Veteran Mental Illness and System Justification Theory
Rates of mental illness are rising among Veterans returning from Iraq and Afghanistan. This social problem has had significant consequences, such as spikes in homelessness, unemployment and suicides in this population. Many argue there are too many barriers to mental health treatment in a society that stigmatizes mental illness and undervalues mental health care. Research supports this assertion, particularly within the Veteran population (Greene-Shortridge, Britt, & Castro, 2007). System justification theory offers an explanation for why society stigmatizes mental illness in spite of the devastating consequences of treatment underutilization.
As noted previously, system justification theory suggests that individuals possess a motive to justify and rationalize the status quo. According to the theory, stereotypes are often used to bolster the status quo because they easily explain differences among groups and thereby justify inequalities. The most commonly held stereotypes about mental illness in Western society are that its sufferers are dangerous, incompetent and personally responsible for their illness (Dickstein, Vogt, Handa & Litz, 2010). Not surprisingly, stereotypes like these have resulted in the persistent stigma around mental illness that exists today.
Corrigan, Watson and Ottati (2003) argue this strong stigma has legitimized a historically inequitable system of treatment for those with mental illness. As far back as the Middle Ages, the mentally ill were sent to prisons because they were perceived as dangerous. Beginning in the 19th century, they were transitioned to asylums and hospitals due to the widely held belief that they were not only dangerous, but also incompetent. Many are now returning to prisons as a result of the deinstitutionalization movement of the 1960s. Finally, the legal battle for mental health parity in the United States represents another example of inequality (Rovner & Cornish, 2013).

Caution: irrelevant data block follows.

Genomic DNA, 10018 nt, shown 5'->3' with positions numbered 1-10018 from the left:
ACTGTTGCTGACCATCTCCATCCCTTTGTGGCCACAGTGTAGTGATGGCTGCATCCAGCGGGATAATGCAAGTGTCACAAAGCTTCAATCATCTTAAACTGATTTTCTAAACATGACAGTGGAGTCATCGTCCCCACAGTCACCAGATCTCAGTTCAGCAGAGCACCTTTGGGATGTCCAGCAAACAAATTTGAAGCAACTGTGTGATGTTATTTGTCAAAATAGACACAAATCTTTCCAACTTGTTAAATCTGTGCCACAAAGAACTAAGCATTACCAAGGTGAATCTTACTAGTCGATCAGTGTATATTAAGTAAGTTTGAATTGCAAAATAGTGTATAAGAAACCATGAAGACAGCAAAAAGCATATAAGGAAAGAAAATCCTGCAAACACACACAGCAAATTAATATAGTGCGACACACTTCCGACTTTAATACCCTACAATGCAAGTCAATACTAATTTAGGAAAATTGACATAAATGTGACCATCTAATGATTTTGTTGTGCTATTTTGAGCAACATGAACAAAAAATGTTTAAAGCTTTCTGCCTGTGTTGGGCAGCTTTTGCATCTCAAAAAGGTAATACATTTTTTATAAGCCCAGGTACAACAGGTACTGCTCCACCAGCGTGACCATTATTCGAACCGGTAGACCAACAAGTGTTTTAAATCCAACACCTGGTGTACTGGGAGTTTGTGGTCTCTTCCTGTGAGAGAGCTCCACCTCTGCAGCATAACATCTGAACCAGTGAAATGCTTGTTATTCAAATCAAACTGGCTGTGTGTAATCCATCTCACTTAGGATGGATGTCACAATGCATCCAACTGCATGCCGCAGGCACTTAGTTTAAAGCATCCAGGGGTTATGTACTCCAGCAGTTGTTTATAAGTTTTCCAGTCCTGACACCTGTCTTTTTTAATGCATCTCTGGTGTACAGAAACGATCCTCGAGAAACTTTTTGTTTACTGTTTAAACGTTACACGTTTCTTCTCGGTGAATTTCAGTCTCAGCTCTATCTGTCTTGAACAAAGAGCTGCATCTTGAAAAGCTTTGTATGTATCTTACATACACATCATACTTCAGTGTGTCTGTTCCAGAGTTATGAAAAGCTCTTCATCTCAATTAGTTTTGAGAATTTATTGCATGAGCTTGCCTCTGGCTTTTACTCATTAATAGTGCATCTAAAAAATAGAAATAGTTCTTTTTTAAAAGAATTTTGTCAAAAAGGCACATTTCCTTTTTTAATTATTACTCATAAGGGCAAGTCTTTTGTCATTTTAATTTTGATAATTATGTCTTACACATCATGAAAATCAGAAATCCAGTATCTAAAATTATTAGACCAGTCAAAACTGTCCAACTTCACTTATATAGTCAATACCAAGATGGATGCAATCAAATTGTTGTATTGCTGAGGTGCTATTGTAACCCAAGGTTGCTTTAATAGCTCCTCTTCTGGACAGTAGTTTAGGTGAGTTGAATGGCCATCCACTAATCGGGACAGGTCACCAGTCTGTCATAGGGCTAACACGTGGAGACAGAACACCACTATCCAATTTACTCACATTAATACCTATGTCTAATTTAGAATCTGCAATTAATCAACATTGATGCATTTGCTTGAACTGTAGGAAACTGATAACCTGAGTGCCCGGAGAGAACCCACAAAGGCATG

If system justification results in stereotypes that justify unequal treatment, it is not surprising that people with mental illness often do not engage in mental health care. This becomes even less surprising when one delves a little deeper into the theory. According to theorists, increased system justification will cause a stigmatized group to internalize negative stereotypes and self-blame. These feelings lead to low esteem and, in turn, a more favorable view of the stigmatizing group. Self-stigma is particularly problematic in the Veteran population and can help explain their unwillingness to seek treatment (Dickstein et al., 2010).
As part of military training, members are instilled with values of toughness, mission focus and self-sufficiency (Tanielian & Jaycox, 2008). When a military member or returning Veteran begins to feel symptoms of a mental disorder, this belief system is already in place to convince them that they are weak and should be able to overcome...